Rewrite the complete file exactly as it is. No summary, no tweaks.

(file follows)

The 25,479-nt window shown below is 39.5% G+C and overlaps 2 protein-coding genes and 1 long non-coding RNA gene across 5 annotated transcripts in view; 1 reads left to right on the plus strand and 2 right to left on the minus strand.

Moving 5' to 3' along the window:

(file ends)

The 25,479-nt window shown below is 39.5% G+C and overlaps 2 protein-coding genes and 1 long non-coding RNA gene across 5 annotated transcripts in view; 1 reads left to right on the plus strand and 2 right to left on the minus strand.

Moving 5' to 3' along the window: